apiqq.dll registers a hidden process that can not be killed using standard methods. taskkill fails to see the task PID. It has no file path, size or date and has a 32 K memory footprint.
The program injects modules apiqq0.dll, apiqq1.dll or apiqq2.dll into each process after a small time after logon. The rootkit is poorly written and to insure the dll is intact, the process with the freshest, "active" dll forces a handle on the dll and rewrites it every few hundred milliseconds. It also tries to access previously removed registry entries.
The file has been submitted to virustotal. The report is available here: http://www.virustotal.com/file-scan/report...b09e-1284565024
It's surprising to see that packing the exe using a simple tool like ASPack reduces the detectability to 14%.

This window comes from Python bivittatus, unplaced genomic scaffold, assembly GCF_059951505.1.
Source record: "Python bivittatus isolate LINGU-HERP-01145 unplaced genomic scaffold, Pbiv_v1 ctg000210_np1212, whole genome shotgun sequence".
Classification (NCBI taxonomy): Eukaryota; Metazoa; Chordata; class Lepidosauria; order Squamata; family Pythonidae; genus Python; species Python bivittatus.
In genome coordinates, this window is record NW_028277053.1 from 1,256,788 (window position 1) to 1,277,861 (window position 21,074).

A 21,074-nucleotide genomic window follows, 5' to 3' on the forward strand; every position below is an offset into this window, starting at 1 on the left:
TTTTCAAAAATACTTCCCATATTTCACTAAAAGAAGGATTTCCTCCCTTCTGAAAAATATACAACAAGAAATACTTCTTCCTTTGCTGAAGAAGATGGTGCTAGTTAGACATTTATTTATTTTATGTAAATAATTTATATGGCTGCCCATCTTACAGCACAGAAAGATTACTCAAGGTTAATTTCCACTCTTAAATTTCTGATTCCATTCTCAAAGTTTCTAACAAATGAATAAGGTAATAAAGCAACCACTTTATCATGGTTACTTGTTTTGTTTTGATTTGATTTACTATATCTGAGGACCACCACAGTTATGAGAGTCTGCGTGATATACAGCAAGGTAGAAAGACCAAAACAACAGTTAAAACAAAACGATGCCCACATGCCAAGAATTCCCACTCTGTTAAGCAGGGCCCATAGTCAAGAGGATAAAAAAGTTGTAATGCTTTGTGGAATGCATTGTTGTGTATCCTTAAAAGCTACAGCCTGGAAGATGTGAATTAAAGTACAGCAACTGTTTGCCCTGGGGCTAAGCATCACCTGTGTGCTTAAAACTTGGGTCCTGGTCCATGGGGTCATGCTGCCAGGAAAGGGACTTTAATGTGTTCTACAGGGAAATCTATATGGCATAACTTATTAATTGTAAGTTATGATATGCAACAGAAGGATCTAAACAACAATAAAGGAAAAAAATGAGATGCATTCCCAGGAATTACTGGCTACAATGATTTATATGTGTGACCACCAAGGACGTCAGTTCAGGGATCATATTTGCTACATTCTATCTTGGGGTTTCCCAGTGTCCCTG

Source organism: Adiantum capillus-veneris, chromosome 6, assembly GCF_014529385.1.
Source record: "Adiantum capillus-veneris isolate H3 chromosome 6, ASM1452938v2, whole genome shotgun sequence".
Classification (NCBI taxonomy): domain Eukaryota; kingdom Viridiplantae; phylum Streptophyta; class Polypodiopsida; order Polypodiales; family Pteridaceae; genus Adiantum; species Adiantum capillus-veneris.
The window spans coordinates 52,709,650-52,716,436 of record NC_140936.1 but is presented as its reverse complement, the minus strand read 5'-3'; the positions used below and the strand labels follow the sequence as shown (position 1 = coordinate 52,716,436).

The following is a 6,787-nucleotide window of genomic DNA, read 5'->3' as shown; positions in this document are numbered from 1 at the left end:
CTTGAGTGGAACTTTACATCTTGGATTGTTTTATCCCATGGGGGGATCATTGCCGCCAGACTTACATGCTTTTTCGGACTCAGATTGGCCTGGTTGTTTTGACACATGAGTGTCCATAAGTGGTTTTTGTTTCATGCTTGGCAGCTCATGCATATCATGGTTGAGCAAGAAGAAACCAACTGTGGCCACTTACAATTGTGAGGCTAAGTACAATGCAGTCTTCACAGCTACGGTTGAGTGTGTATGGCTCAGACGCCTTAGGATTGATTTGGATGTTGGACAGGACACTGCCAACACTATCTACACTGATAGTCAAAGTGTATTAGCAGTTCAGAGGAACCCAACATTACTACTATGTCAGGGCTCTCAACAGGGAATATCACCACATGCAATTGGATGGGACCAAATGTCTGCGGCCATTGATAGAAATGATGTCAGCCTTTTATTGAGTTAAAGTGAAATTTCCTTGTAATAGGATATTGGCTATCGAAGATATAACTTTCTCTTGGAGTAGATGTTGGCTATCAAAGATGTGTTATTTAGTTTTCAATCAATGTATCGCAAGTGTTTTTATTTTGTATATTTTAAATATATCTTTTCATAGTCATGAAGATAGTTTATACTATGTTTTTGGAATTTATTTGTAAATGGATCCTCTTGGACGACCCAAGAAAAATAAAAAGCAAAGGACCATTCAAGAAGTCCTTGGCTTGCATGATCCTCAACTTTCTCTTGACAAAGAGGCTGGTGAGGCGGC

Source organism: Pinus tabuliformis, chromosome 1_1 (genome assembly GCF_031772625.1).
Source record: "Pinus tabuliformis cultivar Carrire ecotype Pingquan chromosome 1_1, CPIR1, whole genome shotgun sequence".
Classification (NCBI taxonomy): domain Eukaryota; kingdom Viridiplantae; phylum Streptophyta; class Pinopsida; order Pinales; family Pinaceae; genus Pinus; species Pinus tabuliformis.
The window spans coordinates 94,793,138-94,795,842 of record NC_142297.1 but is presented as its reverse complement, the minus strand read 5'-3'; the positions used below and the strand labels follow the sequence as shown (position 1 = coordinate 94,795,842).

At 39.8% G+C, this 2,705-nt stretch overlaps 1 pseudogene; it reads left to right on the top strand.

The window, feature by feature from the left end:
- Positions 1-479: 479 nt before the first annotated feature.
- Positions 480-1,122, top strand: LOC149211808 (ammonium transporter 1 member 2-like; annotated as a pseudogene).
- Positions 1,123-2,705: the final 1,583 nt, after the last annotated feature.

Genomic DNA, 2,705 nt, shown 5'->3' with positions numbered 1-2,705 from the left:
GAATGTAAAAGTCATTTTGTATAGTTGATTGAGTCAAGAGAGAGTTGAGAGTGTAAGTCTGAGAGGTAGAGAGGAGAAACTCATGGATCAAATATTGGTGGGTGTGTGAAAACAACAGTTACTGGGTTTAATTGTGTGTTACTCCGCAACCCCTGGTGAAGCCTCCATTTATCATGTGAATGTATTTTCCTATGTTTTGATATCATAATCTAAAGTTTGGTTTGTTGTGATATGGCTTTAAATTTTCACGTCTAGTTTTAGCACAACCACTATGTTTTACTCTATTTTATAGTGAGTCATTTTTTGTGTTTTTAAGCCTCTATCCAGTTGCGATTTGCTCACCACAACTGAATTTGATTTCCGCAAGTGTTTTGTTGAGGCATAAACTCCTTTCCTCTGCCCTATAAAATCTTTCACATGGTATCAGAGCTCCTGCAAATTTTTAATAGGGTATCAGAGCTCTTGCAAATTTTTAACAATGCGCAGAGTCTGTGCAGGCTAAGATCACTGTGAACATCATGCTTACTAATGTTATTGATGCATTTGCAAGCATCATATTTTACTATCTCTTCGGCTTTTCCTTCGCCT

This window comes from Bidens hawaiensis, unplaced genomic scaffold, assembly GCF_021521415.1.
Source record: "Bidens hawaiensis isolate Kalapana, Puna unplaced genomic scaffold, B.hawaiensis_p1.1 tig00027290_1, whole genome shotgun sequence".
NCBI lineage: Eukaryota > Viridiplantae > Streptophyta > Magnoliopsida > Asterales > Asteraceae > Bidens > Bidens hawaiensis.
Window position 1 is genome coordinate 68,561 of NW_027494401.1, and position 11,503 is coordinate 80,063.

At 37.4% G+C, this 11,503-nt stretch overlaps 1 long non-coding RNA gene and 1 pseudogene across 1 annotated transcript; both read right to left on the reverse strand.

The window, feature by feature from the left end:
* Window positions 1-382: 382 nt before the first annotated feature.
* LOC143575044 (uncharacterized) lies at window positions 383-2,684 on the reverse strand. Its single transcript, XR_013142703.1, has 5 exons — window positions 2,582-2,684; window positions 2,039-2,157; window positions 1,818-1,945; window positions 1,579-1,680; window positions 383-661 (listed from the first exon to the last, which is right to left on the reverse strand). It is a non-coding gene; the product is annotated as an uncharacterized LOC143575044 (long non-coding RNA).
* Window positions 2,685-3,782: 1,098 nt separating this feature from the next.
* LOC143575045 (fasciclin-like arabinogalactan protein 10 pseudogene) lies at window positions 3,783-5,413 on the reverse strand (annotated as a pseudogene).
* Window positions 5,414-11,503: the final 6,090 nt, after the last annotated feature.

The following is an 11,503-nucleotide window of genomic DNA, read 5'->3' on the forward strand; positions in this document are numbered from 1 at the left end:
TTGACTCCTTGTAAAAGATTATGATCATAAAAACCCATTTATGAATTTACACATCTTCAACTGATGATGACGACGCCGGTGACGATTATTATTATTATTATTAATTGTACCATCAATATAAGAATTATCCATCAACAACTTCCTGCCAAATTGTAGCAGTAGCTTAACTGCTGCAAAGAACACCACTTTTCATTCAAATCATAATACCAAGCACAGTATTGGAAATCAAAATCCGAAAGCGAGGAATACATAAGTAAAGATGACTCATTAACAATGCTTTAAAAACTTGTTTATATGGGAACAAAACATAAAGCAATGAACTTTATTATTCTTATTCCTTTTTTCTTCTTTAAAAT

The dll is created in the active user's temp directory. Since the targetted machine is an EEE PC, it's running XP with the default user on admin privilidges.
Sysinternals tools don't list the process (obviously) and looking through autorun's results I don't see anything out of the ordinary nor anything that wasn't masked well enough. I did run autoruns a few days ago and removed a few suspicious entries, to no avail.
RkUnhooker and rootkitanalytics' spydllremover were the only software that managed to detect the program. It's currently disabled however will likely return on next boot. I could use procmon to try and catch the point where the rootkit comes active, but I'm not quite sure how to set-up the filtering for that.
My gmail account has also been compromised, a single access from a chinese IP - I nmap'ed it shortly after, but it appears to have gone offline or protected by a properly configured firewall - not a typical result for botnet machines.
The password used was not possible to brute-force in any reasonable amount of time and it's not used or stored elsewhere online or on paper.
What kind of logs do you guys need and what steps should I take to remove this rootkit?